This weekend brought an email from a 13 year old. He asked simply why I hadn’t written about “Carbon Credits” and the effect that will have on energy and fuels. In the course of the letter, the matter was raised that he and his classmates see the carbon credit thing as something that will increase costs to consumers. The revelation is in a question in context:

“If they have to increase the cost, why not increase the cost of inefficiency?”

The thirteen year old children get it. They realize that the lost energy and fuel productivity is 2, 3, 4 and 5 fold or more of what energy is used now to do work. The biggest sources of energy and fuels, oilfields, reactors, solar collectors and power plants are already there, and the kids want to know why we aren’t doing something about that.

It’s the best question I’ve ever received. Coming from a young students who have read this blog, and use it in school is high praise indeed. I had never thought that the level of language and construction used here would be useful at the 8th grade level or that they were paying attention.

The first answer is about “Carbon Credits,” as that is the theme in the email letter. The answer is that carbon credits won’t exist to solve any problem. They would exist to move the responsibility of emitting carbon dioxide from one who emits a great deal to someone who emits not as much or sequesters CO2 in the course of their activities. Carbon credits are nothing other than a construction of law that will make using carbon based fuels more expensive and there will be a bureaucracy to cope with and meaningless jobs in companies to do the coping and perhaps a “marketplace” to exchange them among the holders. It will cost consumers more money and will not solve any problems. It’s a huge political and popular press diversion from doing something constructive. Something to talk about, perhaps impose a financial leak on companies that can be mopped up by doing, well, something or another.

Currently, in the U.S. the struggle is on to make the law and the inevitable rules and regulations more of an advantage to some than others. The construction of a law is underway and the work of the slyest and loudest voices of special interests and political influence are under way.

The best that could happen is to call the whole thing off. By the time the influence peddlers and special interests impose their wishes on the process, not much will remain of the original goal. There must be a compromise among the competing interests to garner the votes to get to a law, and it already looks bleak for the people who must pay the bills. The original goal of the proposed law is quite dubious just to start with.

The second point about “increasing the cost of inefficiency” is an excellent observation. I believe that humanity en mass has blinders or “tunnel vision,” both concepts that limit the view to “straight ahead!” It requires a special effort, or a more remote point of view to examine things in a larger more encompassing view. Most of the time people don’t expand the view, they look for relief of the problem or trouble rather than solve the matter that brought on the problem or the trouble.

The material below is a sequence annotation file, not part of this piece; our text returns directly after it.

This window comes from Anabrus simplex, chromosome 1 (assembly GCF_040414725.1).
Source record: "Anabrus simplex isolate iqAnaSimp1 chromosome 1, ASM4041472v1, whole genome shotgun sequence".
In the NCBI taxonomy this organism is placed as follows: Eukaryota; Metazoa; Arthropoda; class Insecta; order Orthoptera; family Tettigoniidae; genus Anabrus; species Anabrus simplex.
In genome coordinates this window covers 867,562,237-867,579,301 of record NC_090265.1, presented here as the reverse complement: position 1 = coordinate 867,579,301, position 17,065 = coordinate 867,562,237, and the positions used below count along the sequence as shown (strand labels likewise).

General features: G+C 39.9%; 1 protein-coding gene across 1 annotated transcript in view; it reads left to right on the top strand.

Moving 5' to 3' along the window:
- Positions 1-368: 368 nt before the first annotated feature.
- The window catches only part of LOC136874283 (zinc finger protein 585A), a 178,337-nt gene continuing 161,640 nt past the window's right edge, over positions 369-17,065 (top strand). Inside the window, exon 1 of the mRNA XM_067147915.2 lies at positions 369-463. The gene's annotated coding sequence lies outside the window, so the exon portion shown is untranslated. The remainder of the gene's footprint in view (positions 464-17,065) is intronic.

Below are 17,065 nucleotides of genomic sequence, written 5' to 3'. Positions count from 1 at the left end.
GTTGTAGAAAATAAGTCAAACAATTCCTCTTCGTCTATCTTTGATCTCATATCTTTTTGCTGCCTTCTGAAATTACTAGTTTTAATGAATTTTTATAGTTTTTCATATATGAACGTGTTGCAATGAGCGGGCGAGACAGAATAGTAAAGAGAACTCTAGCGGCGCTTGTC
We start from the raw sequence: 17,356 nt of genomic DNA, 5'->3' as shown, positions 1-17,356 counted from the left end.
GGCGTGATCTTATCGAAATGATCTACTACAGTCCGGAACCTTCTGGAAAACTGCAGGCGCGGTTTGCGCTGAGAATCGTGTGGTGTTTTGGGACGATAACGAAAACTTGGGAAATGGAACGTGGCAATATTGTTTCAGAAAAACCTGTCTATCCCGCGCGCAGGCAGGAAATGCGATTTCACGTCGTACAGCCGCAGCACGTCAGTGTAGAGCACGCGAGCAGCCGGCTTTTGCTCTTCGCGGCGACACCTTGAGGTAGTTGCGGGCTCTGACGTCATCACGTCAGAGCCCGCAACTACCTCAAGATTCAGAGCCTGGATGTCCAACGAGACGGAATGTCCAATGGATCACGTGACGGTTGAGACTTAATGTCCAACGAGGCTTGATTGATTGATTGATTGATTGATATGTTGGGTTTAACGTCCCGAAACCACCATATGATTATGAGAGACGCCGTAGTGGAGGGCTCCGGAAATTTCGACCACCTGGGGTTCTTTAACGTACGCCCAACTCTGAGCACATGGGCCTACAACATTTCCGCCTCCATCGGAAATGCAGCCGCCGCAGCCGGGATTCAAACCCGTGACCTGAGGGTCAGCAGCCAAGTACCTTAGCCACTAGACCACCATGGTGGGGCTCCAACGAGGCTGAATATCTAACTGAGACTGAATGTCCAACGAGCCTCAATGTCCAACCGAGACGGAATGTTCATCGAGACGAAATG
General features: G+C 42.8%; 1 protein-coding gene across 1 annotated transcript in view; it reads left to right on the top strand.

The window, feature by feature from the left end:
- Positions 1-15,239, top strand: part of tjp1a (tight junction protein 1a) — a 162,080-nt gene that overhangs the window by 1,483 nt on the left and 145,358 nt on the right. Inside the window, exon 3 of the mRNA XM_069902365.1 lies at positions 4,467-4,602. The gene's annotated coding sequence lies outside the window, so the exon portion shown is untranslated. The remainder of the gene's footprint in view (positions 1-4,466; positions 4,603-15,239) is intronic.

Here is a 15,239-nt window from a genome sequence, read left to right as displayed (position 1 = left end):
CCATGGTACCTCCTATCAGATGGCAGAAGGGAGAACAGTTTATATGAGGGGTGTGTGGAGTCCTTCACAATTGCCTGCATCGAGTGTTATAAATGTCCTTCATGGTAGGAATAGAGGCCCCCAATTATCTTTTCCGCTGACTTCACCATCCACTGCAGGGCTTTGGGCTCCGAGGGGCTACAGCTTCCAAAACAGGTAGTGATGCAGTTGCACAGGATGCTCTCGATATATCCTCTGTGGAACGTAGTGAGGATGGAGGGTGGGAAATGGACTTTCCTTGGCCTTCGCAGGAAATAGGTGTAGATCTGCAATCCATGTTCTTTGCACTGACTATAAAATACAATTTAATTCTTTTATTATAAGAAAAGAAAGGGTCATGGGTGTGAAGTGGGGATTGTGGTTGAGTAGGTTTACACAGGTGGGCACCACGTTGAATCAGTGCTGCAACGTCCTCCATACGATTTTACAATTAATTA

It might be a cultural thing, much of the world’s people when faced with a problem react with an attempt to fix blame, a form of looking at the consequences to them and for them, a way out. Another way practiced by a few cultures and the better businesses waste no time fixing blame, rather they look for people to find problems as early as possible so the problem can be fixed at the lowest cost. One is a primitive although completely normal emotional behavior; the other is a learned behavior that requires applied intelligence and practice.

When you go to math class, imagine that with each proposed problem the class let out with a clamor for “relief” and a demand for a “way out” of solving it! That’s just what most of the grownups, the politicians and popular media are doing about energy and fuels. You and me, and all the other readers here at this site are looking for new ways to solve the problem, and if at all possible, find ways that make the solutions less expensive and available to more people.

I wish to thank the email author for sparking me to write this post. He and his classmates seem to be at a fine school where looking into the issues of the day has a role. These kids have a better chance to add to their body of a wide base of knowledge than do many others and as we older folks know, it just takes time to absorb the knowledge and the skills of discernment to attain a base of wisdom. Dear young readers, keep going, there are fascinating and rewarding challenges ahead in a journey of exploration and discovery ahead of you.

There are some special kids out there thinking about much more than YouTube , and the array of other youth oriented sites that make no contribution to their growth and maturation. Its quite a pleasing surprise to get this kind of communiqué, and seeing and hearing from the good kids on the internet, the achievers, and those interested in the world around them is such a refreshing event.

I wish everyone to know that the information about the email author is deleted, with only the text of the content filed for reference to make this response, as a matter of policy not to release personal information of those who make contact here.

Good kids on the Internet, indeed!


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